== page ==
Jan Václav Voříšek, classical music composer

Jan Václav Voříšek image

Jan Václav Voříšek


Jan Václav Voříšek, a Hungarian composer, organist and pianist, is generally regarded as one of the lesser rank composers of the early 19th century, overshadowed by the titans, Beethoven and Schubert. However, in recent years Voříšek's music has drawn more attention, in particular his works for piano, and he has garnered more respect as a composer of some merit.

Voříšek was born in Vamberk, Bohemia on May 11, 1791. His father, a talented musician himself, was the local schoolmaster, choirmaster and organist. Under the tutelage of his father, Voříšek and his siblings received their first lessons in music. Voříšek excelled quickly, and by the age of seven was playing organ at a local church. His skills on the piano progressed rapidly as well, and Voříšek's father began touring his prodigious son throughout Bohemia when he was nine years of age. Voříšek's talents eventually brought him to the attention of Countess Rozina Kolowrat-Libstejinsky, who became his patron and sent him to Prague in 1802 for further study. There he studied piano and composition with Václav Tomásek, and his first extant compositions date from this period.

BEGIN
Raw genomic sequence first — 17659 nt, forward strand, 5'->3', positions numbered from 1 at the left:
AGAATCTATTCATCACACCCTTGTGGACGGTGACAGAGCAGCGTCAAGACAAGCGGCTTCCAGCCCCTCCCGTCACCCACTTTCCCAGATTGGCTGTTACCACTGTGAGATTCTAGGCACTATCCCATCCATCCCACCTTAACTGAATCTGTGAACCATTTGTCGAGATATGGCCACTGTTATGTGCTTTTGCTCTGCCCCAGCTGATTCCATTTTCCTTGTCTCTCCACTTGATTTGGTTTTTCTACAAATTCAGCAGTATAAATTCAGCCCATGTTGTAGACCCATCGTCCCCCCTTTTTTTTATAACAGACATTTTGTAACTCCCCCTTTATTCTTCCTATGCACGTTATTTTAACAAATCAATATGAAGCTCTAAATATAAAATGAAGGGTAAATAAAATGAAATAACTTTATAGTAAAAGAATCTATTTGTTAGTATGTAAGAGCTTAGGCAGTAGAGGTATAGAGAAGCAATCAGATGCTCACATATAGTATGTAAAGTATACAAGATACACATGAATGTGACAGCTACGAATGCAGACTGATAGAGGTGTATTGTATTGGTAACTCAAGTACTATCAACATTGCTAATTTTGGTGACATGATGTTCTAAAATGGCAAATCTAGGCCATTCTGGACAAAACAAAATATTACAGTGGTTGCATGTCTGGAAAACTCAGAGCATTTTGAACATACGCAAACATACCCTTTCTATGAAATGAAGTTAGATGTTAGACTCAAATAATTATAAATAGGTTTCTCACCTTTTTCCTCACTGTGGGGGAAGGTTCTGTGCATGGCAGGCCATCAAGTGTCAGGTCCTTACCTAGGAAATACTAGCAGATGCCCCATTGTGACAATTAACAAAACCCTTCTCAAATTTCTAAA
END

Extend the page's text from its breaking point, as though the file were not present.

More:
In 1810, Voříšek began attending the University of Prague where he studied philosophy and later law. Despite building a reputation as a skillful pianist, he found it difficult to find sustainable work as a musician. Thus, in 1813, he left Prague for Vienna. He continued his law studies alongside his work and studies as a musician and composer. A great admirer of Beethoven, Voříšek met the great master, who was impressed with the young man's music and encouraged him to keep composing. He also met Franz Schubert and the two became good friends.

Voříšek completed his law studies in 1821. Continuing to face difficulty in supporting himself wholly by music, he took a position as barrister to the Court Military Privy Councilor. Yet, his fortunes soon changed when he was appointed organist at the Vienna Court the following year. During this time, he was composing a great deal. His music shared traits of both Beethoven, whom he greatly admired, and of his friend Schubert. He produced his one and only symphony in 1821, the Symphony in D major—the first major Czech contribution to the symphonic literature. Along with his piano works, Violin Sonata and Mass in B-flat major, it is among his most well-known compositions.

Tragically, Voříšek's life and career were cut short when he succumbed to tuberculosis in 1825 at the age of thirty-four. He was buried at the Währing cemetery where he would be soon joined by both his idol, Beethoven, and his friend, Schubert.

Composer Title Date Action
Jan Václav Voříšek Vorisek: Mass in B-Flat 03/23/2009 Play Add to playlist
Jan Václav Voříšek Symphony in D Major 03/23/2009 Play Add to playlist
Jan Václav Voříšek Fantaisie in C, Op. 12 01/12/2009 Play Add to playlist